Biodiversity Information Science and Standards : Conference Abstract
Conference Abstract
A Model for Creating Connections and Building Collections-Based Curricula for Pre-College Educators
expand article infoGabriela M. Hogue, Molly Phillips§, Marc A. Cubeta|
‡ North Carolina Museum of Natural Sciences, Raleigh, United States of America
§ University of Florida, Gainesville, United States of America
| North Carolina State University, Raleigh, United States of America
Open Access


Science is increasingly emphasized in high school classrooms and compliments current Science, Technology, Engineering, and Math (STEM) and Science, Technology, Engineering, the Arts, and Math (STEAM) educational initiatives. Successful educational programs and activities must now be aligned to state and national science standards, including Next Generation Science Standards (NGSS). The NGSS contain three dimensions: practices, crosscutting concepts, and disciplinary core ideas. Natural history collections and collections data naturally complement these three dimensions. However, many educators are unfamiliar with collections and unaware of the resources available through data aggregators such as the Integrated Digitized Biocollections (iDigBio). How can we make educators aware of these resources and empower them to implement these resources as educational tools in their classrooms?

At the 2016 Incorporating K-12 Outreach into Digitized Collections Programs workshop and 2017 National Science Teacher Association meeting, iDigBio staff discussed these questions with educational experts from the United States. The consensus was that activities needed to align with appropriate teaching standards, as a bare minimum, and that building relationships with the target audience was crucial to introducing new educational materials into the classroom. Once educators become comfortable and familiar with new resources via hands-on training, they would be more likely to implement them into their respective classrooms. In July 2018, a 3-day workshop “Drawers, Jars, and Databases: Teaching the Hidden Science of Natural History Museums" was held at the North Carolina Museum of Natural Sciences (NCMNS) in Raleigh. The workshop was designed to serve as a pilot program to determine if training and building of relationships with local educators will increase use of digitized collections data in the classroom. Partners hosting this workshop included staff from iDigBio, the MicroFungi Thematic Collections Network, and NCMNS. This presentation will expand upon methods used to address and achieve workshop goals of increasing the knowledge of natural history collections and collections data, as well as, increasing the competency for implementing collections-based activities utilizing data aggregators in the classroom.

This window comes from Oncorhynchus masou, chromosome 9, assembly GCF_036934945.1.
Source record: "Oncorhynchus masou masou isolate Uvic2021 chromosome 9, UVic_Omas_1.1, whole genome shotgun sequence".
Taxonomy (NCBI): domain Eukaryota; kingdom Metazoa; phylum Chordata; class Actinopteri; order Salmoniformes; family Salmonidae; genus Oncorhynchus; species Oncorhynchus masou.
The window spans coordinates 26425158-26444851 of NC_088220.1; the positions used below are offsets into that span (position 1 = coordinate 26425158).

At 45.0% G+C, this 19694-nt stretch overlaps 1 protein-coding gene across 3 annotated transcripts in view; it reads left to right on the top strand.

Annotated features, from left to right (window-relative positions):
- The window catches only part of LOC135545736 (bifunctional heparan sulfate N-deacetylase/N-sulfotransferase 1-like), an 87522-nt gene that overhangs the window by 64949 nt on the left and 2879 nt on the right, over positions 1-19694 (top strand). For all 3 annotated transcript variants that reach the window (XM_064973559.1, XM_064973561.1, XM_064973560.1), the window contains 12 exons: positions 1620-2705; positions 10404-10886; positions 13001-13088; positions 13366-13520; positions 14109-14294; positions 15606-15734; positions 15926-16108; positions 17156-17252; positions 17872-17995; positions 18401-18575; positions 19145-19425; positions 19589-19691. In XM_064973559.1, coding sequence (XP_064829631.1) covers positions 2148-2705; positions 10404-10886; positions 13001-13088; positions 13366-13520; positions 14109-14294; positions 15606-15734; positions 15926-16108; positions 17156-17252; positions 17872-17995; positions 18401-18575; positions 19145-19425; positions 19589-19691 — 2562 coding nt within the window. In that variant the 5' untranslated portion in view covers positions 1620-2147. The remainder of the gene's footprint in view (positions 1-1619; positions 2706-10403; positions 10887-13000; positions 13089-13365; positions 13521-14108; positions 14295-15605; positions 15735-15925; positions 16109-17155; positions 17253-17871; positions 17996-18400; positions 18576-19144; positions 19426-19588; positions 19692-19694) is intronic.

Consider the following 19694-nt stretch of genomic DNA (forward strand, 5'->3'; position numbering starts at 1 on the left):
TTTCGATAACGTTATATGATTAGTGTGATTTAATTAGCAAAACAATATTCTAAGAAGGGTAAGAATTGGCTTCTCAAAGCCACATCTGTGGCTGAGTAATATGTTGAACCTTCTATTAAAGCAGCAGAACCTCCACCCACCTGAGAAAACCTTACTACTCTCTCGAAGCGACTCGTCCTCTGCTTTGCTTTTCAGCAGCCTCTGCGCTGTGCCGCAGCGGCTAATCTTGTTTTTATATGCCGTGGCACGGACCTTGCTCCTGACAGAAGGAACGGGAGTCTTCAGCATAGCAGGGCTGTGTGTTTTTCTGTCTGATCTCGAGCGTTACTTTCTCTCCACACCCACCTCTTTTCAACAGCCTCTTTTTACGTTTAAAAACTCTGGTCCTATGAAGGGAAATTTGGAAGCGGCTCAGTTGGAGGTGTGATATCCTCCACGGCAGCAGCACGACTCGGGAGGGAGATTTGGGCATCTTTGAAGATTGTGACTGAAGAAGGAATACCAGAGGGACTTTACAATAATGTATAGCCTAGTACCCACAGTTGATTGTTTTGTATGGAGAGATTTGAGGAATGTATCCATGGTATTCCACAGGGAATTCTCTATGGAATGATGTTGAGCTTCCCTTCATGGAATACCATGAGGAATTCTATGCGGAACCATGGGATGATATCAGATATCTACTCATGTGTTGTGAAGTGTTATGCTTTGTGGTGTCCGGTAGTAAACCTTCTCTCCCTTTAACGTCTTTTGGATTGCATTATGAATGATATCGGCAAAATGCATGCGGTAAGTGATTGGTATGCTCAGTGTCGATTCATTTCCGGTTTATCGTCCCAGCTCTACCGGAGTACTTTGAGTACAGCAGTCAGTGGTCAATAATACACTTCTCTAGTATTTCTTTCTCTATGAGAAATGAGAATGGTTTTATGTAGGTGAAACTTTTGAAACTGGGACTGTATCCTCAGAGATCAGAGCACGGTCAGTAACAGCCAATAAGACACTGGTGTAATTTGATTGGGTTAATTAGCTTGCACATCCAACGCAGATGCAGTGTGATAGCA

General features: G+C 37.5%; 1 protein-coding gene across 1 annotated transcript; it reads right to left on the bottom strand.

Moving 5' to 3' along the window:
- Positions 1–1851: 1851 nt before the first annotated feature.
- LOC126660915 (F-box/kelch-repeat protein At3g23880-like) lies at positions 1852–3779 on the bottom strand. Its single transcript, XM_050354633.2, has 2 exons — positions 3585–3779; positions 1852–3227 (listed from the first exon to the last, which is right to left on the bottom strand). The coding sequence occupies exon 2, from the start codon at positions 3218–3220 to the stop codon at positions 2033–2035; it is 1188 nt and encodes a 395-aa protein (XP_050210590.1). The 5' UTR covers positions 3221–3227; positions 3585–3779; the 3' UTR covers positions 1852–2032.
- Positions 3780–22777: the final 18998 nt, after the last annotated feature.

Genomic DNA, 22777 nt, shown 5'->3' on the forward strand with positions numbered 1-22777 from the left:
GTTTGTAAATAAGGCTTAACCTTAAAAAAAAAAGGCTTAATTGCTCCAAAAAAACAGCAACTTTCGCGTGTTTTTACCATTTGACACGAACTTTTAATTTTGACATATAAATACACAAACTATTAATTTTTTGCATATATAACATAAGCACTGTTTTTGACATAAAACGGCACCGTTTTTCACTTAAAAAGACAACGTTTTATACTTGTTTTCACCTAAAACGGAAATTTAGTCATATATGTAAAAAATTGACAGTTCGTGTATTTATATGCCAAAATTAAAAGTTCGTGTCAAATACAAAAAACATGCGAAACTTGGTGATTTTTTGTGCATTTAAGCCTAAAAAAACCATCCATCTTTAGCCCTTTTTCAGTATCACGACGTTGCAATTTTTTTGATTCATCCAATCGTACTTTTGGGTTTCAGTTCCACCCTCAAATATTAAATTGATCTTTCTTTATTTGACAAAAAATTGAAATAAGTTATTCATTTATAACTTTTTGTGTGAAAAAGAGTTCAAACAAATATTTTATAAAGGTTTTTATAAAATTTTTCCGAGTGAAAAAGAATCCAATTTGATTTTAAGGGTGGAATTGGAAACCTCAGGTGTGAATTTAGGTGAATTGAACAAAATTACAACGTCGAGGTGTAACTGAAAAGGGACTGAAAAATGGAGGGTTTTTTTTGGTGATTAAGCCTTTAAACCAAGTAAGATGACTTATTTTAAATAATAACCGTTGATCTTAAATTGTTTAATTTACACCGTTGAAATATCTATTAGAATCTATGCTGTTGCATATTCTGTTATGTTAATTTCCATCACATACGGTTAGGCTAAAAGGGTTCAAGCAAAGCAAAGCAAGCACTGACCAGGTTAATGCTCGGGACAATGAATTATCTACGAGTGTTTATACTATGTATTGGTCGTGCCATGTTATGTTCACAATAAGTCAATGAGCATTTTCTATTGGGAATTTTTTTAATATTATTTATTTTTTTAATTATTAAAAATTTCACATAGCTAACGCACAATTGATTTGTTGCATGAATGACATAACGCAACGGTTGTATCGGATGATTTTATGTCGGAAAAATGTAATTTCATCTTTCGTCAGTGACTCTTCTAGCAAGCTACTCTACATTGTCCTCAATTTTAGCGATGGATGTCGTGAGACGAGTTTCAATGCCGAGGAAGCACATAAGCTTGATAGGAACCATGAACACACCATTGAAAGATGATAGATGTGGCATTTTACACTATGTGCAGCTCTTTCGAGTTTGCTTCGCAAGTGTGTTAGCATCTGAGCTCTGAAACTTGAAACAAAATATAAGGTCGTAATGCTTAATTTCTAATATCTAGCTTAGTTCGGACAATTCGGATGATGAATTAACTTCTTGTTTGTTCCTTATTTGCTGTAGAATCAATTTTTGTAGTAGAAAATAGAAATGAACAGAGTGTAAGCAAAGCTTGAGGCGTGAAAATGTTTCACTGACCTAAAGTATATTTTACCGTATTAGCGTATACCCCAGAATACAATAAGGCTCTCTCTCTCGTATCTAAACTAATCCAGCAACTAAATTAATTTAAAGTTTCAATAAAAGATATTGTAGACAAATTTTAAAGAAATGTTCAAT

Education, Collections-Based Curricula, Natural History Collections, Data, Digitization, Outreach

Presenting author

Gabriela M. Hogue

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